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E-toll discount: Trick or treat?

E-Toll etoll gantry.Picture: Karen Sandison

E-Toll etoll gantry.Picture: Karen Sandison

Published May 21, 2015


Johannesburg - The new deal on e-tolls effectively offers everybody the e-tag discount, but doesn’t get motorists out of paying their bills.

On Wednesday Deputy President Cyril Ramaphosa announced that “a single, reduced tariff will apply to all motorists” within the vehicle class whether they have e-tags or not, which meant “the current standard tariff of 58c per kilometre for light motor vehicles will be reduced to 30c per kilometre”.

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All motorists will be charged the existing e-tag rate, whether they have e-tags or not.

The 58c/km rate has been the “standard rate” for light motor vehicles since 2013, and those who have e-tags have had the discount tariff of 30c/km since then.

The good news for the frequent users is that the monthly cap has been cut, which for light motor vehicles is from R450 a month to R225.

Details for heavy vehicles were not available at the time of publication.

The motorists who have refused to pay and have run up massive e-toll bills since the gantries were switched on in December 2013 will have to pay their bills, at the e-tag rates.

“E-toll fees that are currently outstanding will be discounted by 60 percent,” Ramaphosa said, giving defaulters six months to pay up.

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That effectively removes the punitive rate but still charges for tolls, as the existing tariffs added that 60 percent onto the unpaid bills.


Those who don’t pay, will soon find that the law is updated to block the reissuing of vehicle licences to those with e-toll arrears.

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“Settlement of e-toll fees will be linked to motor vehicle licence renewals; motorists will need to settle any outstanding e-toll fees before vehicle licence discs are issued,” Ramaphosa pointed out.

His proposal, announced on Wednesday, aims to simplify the e-toll tariffs on Gauteng’s freeways and to send part of the bill to the government.

“This new dispensation presents an opportunity for a fresh start,” Ramaphosa said, adding that it would take two to three months to implement.

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The discount would result in a shortfall of about R390 million a year to service Sanral’s debt, a shortfall that would be shared between the national and Gauteng governments, he explained.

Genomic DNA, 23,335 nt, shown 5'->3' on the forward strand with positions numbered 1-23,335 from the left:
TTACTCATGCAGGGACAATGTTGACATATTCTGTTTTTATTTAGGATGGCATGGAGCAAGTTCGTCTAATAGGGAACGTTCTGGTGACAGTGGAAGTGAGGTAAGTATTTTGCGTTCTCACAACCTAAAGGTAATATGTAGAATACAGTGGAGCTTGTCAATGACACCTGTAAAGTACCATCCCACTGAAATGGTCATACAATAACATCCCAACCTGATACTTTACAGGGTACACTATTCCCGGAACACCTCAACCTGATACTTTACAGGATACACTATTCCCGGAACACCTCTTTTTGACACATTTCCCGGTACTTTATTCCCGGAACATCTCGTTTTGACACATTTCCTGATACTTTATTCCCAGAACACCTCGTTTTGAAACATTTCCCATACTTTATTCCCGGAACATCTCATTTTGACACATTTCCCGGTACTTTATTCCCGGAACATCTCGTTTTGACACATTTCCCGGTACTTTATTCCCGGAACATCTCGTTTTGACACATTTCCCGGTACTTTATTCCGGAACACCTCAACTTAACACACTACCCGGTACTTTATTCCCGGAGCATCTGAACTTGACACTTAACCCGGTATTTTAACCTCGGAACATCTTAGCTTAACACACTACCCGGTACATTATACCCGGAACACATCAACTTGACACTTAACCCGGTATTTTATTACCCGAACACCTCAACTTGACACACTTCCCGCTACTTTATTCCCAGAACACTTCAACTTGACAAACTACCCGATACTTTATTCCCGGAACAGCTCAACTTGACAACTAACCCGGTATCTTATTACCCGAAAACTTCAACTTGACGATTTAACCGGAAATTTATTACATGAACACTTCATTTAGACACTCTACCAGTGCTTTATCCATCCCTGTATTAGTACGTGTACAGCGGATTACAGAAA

But the early indications are that it won’t end the e-toll wars.

Sanral chief executive Nazir Alli called the plan a “win-win for both road users and Sanral”, adding that it affirmed the user-pays principle as the major funding method, which ensured equity and efficiency.

“We welcome the decision and hope that the matter is now laid to rest, so that we can focus all our energies on executing our mandate to the benefit of all South Africans,” Alli said.


But the Opposition to Urban Tolling Alliance was unimpressed.

“While the government says they have lowered the tariffs, effectively they have not. They have merely removed the punitive tariff,” Outa’s Wayne Duvenage said.

“The reduced cap from R450 to R225 per month only applies to less than 10 percent of motorists, as more than 90 percent of users would not have exceeded that cap in the past anyway.”

The Economic Freedom Fighters rejected the new e-tolls tariff structure outright.

Spokesman Mbuyiseni Ndlozi said on Wednesday: ”The EFF rejects the idea that our people must pay for usage of public roads. No one must make profit out of our roads as it borders on the infringement of the freedom of movement”

”The most important outcome that South Africans wanted to hear is not a reduction of the costs of e-tolls, but the total eradication of e-tolls and their fees.”

The SA Chamber of Commerce and Industry was cautiously welcoming of the apparent cuts, but was awaiting more details.

“It’s a big improvement,” Sacci acting chief executive Peggy Drodskie said.

DA leader Mmusi Maimane criticised the plans to catch e-toll defaulters through vehicle licence renewals and the lack of amnesty for those in arrears, and said the system was collapsing.

“E-toll payments have dropped from R120 million in June 2014 to R45 million in January this year, while Sanral’s monthly cost recovery targets have risen from R108 million to R204 million over the same period,” Maimane pointed out. He promised to continue the anti-e-toll fight in Parliament.

Ramaphosa’s announcement followed years of anger over e-tolls.

The Star, ANA

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